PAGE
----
AGU’s October Board Meeting: A Report from the Crow’s Nest
As a former sea-going scientist, I was reminded during the recent AGU Board meeting (2-4 October) about the distinct roles played by a ship’s crew and the scientific party. The scientific party, much like the AGU Council, is responsible for thinking about how best to advance scientific research. They consider what types of collaborations, instrumentation, and data are needed to achieve such goals, as well as the best sites for collecting needed data. In contrast, the ship’s crew – much akin to the role played by the AGU Board – worries about the overall expedition cruise track, the ship’s safety, having the right crew to support the scientific party, and the overall provisioning for the voyage.
With an eye toward defining a meaningful cruise track for AGU over the coming decade, we began with a day of strategic planning, facilitated by Susan Stickley (Stratus, Inc.). This conversation was the next step in a year-long process to identify clear goals that will position AGU both to remain healthy as an organization and to continue its bold leadership role as we enter AGU’s next century of support for the global Earth and space science (ESS) community. AGU’s priorities for the next 5-7 years were discussed within the larger context by varying levels of public trust in science and the extent or lack of openness in the scientific process. A briefing on current U.S. federal science priorities by the current Director of the U.S. White House Office of Science and Technology Policy (OSTP) provided additional context for the Board’s deliberations about future directions. It seemed highly fitting to have Dr. Kelvin Droegemeier, a research meteorologist, tell us about the prevailing winds!
A key theme emerging during our strategic planning discussions was the implications of rapid growth in the participation of a global community in AGU’s activities and ESS Research and Development (R&D) investments. This evolution creates challenges for how AGU can build a global society that operates, partners, invests, and represents the ESS community throughout the world, especially in light of climate change and carbon footprint concerns. ¬¬Equally important in its implications for AGU’s core operations of meetings and publications was the recognition that “convergent” science – which integrates basic research and solutions-focused applications – is becoming increasingly important. The Board agreed that these transformations offer the potential to greatly expand the types of expertise represented within and engaged in AGU science, meetings, and publications, and to pursue a bold set of priorities for AGU’s next act.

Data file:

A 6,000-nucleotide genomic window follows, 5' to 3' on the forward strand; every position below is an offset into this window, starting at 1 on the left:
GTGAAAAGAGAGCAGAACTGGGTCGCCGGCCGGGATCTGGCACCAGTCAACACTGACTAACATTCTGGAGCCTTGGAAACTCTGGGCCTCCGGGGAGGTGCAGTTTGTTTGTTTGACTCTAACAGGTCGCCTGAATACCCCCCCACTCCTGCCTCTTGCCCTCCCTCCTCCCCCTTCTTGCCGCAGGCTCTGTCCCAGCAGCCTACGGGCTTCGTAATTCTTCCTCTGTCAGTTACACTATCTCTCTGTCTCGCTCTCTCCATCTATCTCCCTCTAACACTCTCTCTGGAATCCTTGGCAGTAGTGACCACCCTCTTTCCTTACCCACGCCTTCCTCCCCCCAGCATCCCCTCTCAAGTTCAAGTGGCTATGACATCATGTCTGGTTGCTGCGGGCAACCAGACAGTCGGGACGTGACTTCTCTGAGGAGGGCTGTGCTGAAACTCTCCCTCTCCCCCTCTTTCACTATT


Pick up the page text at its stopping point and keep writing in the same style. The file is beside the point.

Looking to AGU’s future, the Board also explored whether we have the right crew, the right tools, and the appropriate provisioning to realize our goals. The current crew on the Board brings a wealth of scientific expertise, but we also learned this meeting of their other personal passions. Who knew there were so many good cooks, athletes, musicians, and animal lovers on the Board! Board enrichment activities led by Marybeth Fidler (Cygnet Strategy) were designed to strengthen our ability to shepherd the strategic changes being envisioned. Through interactions with members of the AGU staff, we also confirmed how crucial and highly capable their contributions are to our collective efforts.
The future of the Meetings portfolio – one of AGU’s most important tools – and enhancements to virtual access and experiences were discussed as opportunities for greater global engagement and collaboration. The Board added a new tool by approving a Meetings Committee recommendation to convene a new biennial Hydrological Sciences meeting – modeled after the Ocean Sciences meeting – in collaboration with the Consortium of Universities for the Advancement of Hydrological Sciences, Inc. (CUAHSI), beginning in 2022.
A review of AGU’s 2020 budget showed that our financial provisioning is healthy, largely due to a robust investment portfolio. But, concerns were raised about the need for clear policies that address the growing operational costs of meetings, the need to offset the threats to AGU’s business model posed by open access publishing, and the reality that some programs originally piloted as strategic initiatives (e.g., the Ethics and Equity Center) will need other resources, if they are to be sustained. The Board considered changes proposed by the Development Board to the Organizational Support Policy and reviewed an Engagement Decision Criteria Framework that articulates AGU’s values and expectations for deciding which partnerships and collaborations might be pursued when seeking additional financial support.
Our final agenda topic concerned the routine biannual process for replacing AGU’s Board, Council and Committee leadership. But, with Chris McEntee’s unanticipated announcement that she would be stepping down from her role as AGU Executive Director in the coming months, the Board pivoted to discussions about the process for finding a new Captain for the ship. While we all wish Chris following seas and smooth sailing in her next adventure, we will miss deeply the clear command and steady hand on the wheel she has offered to the AGU community this past nine years. The Board is grateful that Chris has left AGU in a position of strength and competence, with substantial promise for even greater contributions on the horizon.